TORONTO, ON--(Marketwired - December 14, 2016) - The first edition of an annual study published by the Canadian Health Policy Institute (CHPI) compared the availability of medical resources in the health systems of Canada and 34 other OECD countries, and found that Canada supplies patients with fewer medical resources as a share of the population than most other health systems.
The study examined the most recent data (2014) for 35 member countries of the Organization for Economic Cooperation and Development (OECD). The data included 9 medical resource indicators for health professionals, diagnostic technology, medical devices and new medicines.
The data showed that Canada ranks 29th among the 35 OECD countries in terms of physician-to-population ratio, and ranks 16th out of 35 for the number of nurses as a proportion of the population. In terms of the number of curative (acute) care beds available to the population, Canada stands very near the bottom of the list of the 35 OECD countries, earning the 33rd spot. On a per capita basis, Canada has less CT scanners, PET scanners, MRI units and mammographs than most other OECD countries. Moreover, coverage of new medicines under Canada's public drug plans is less generous than most countries considered in this analysis. As for medical device spending, it accounted for only 0.39% of GDP per capita in Canada in 2014, which places the country at rank 23rd out of the 25 richest OECD countries.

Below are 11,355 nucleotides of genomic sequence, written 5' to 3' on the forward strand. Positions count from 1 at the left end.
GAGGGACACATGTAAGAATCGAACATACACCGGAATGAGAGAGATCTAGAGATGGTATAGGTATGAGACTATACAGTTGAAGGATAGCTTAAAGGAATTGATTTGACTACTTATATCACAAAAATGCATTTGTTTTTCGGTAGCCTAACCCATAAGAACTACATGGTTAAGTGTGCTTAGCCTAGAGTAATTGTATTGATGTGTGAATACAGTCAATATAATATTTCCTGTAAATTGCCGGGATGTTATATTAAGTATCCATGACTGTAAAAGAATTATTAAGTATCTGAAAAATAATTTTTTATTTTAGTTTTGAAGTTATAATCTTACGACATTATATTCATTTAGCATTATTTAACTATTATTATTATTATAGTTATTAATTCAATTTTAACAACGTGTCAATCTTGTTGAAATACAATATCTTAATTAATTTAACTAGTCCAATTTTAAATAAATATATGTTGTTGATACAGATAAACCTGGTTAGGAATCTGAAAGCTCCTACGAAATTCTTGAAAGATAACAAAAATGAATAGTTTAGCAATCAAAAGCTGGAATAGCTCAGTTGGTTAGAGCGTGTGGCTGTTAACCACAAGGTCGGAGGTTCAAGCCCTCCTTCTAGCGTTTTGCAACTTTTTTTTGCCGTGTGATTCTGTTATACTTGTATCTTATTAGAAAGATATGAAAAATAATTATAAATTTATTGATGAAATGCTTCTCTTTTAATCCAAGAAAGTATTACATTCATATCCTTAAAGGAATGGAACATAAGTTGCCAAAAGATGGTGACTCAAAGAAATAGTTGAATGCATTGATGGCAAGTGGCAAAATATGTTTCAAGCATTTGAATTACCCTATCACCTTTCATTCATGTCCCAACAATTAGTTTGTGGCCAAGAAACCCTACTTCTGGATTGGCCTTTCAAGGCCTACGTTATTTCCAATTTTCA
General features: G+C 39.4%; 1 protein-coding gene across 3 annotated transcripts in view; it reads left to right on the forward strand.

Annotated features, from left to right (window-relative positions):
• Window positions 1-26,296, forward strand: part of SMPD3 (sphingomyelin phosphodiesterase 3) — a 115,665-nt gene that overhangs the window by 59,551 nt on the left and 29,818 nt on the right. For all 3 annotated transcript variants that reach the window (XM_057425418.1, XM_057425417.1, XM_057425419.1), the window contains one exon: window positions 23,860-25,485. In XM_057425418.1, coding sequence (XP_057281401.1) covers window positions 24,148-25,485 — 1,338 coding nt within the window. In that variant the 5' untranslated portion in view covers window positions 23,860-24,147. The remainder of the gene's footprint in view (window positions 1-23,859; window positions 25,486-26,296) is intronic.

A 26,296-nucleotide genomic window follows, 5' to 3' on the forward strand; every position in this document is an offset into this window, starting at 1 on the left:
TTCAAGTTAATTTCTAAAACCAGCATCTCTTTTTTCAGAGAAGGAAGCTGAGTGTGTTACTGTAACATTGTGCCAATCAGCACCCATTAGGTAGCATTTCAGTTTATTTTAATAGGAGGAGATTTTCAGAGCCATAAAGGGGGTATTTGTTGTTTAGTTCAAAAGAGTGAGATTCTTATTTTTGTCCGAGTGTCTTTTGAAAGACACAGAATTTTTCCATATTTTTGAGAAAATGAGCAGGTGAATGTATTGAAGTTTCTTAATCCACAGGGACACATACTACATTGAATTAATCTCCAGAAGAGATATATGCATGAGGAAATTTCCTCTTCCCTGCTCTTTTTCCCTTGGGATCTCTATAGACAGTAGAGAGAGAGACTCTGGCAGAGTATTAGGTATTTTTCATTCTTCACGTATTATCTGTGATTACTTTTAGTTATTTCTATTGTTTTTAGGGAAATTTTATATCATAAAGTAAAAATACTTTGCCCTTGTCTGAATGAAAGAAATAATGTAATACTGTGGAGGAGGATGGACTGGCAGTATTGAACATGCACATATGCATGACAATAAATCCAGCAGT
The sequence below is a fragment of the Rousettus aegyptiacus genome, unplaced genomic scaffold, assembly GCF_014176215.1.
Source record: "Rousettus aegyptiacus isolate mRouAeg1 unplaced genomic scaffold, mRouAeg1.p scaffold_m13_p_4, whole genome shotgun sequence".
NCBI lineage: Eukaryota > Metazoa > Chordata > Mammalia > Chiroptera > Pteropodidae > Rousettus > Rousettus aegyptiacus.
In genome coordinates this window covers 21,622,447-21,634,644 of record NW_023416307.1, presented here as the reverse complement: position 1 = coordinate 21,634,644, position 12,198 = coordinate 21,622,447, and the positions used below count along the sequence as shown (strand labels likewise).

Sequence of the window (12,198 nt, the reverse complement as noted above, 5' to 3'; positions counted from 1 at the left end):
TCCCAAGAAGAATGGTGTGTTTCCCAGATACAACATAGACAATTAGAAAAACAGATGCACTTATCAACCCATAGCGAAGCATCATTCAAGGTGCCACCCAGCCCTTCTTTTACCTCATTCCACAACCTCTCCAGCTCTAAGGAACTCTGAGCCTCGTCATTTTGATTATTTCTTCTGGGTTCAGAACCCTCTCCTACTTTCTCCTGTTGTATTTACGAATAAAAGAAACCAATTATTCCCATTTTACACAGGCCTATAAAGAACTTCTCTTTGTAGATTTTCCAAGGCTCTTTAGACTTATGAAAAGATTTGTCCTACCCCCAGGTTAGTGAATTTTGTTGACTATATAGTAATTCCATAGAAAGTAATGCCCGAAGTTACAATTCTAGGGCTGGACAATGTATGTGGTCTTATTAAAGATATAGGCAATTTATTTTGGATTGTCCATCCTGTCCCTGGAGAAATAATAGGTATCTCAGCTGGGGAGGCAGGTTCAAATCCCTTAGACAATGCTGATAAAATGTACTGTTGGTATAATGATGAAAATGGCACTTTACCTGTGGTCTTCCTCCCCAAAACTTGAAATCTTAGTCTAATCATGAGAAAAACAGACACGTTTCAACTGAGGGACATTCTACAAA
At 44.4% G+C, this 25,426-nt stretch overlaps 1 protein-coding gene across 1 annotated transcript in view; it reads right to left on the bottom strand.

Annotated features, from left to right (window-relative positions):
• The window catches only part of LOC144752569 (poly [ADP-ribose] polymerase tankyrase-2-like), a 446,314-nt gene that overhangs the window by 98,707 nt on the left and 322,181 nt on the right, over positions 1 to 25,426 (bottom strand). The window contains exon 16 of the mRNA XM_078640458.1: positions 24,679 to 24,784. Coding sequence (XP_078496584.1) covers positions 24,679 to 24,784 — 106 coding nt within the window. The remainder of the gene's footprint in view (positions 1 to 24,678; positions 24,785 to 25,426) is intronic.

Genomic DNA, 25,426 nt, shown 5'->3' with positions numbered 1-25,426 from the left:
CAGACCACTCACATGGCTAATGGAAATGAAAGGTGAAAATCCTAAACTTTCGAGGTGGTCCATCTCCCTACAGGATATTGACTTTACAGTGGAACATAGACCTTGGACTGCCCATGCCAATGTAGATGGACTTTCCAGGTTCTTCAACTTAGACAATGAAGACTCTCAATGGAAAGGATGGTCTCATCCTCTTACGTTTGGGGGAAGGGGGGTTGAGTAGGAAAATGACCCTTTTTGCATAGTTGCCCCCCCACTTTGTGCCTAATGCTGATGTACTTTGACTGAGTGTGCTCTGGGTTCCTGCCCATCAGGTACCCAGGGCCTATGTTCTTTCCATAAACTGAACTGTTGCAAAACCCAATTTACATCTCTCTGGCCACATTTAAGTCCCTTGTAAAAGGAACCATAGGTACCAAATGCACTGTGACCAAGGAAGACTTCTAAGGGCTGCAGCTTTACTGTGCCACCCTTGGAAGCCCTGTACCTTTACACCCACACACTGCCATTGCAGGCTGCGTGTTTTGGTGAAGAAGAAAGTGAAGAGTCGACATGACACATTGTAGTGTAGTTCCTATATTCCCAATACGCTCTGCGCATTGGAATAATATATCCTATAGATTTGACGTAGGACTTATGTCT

The study, Medical Resource Availability in Canada and 34 OECD countries: 2016 Annual Report, is available online at: www.canadianhealthpolicy.com.
Canadian Health Policy Institute (CHPI) is an independent think-tank dedicated to providing information and ideas for a better health system.
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